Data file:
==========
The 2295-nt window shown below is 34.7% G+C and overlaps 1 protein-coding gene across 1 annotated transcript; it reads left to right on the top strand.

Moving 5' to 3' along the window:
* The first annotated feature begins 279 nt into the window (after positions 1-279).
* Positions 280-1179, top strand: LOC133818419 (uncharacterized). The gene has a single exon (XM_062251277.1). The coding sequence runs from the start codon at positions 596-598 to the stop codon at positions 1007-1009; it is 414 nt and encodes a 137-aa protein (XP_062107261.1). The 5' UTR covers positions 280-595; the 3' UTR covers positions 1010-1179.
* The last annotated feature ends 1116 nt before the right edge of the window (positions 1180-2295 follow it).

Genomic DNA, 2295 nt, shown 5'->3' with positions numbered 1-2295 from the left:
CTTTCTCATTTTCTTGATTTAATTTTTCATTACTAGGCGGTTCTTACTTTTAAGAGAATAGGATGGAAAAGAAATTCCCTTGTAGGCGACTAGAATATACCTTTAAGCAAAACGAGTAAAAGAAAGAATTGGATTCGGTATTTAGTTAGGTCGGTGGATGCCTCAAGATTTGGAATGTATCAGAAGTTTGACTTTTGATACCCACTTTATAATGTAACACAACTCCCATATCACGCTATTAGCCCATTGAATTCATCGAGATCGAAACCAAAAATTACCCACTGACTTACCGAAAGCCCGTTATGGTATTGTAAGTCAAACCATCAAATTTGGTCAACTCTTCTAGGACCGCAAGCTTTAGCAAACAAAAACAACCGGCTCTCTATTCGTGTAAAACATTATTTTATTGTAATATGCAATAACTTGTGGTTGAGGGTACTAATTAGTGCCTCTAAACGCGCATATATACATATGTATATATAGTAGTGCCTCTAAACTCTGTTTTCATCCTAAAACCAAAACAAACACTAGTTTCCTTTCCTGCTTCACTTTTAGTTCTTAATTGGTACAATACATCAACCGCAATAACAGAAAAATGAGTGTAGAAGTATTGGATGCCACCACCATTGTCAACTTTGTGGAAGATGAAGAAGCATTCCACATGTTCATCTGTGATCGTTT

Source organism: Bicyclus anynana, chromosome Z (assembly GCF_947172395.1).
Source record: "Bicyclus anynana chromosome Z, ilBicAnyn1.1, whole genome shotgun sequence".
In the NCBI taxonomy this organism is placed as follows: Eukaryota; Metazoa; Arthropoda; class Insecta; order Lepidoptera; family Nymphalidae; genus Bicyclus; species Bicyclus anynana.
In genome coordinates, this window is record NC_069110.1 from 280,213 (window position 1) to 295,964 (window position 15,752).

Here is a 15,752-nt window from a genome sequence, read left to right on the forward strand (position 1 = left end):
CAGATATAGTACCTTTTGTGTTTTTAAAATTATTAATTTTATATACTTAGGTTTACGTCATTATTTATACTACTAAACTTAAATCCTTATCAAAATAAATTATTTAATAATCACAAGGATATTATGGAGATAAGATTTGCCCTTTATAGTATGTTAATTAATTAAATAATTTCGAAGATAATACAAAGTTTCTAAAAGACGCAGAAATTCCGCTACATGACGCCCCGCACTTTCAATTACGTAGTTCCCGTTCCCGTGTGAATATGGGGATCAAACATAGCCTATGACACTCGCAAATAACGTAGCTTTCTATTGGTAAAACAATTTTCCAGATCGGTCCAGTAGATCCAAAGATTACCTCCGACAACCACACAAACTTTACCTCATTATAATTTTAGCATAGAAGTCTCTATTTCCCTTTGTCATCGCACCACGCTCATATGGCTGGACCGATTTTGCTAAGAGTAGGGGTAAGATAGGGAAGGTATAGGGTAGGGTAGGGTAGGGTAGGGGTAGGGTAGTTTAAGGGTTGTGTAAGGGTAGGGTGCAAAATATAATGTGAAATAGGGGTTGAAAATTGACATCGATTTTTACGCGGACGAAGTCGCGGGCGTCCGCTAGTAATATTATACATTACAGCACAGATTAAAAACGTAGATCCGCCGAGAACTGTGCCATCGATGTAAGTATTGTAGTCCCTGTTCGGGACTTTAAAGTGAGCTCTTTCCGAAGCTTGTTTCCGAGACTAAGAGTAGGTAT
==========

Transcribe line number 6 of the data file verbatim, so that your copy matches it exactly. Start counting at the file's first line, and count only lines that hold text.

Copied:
Genomic DNA, 2295 nt, shown 5'->3' with positions numbered 1-2295 from the left: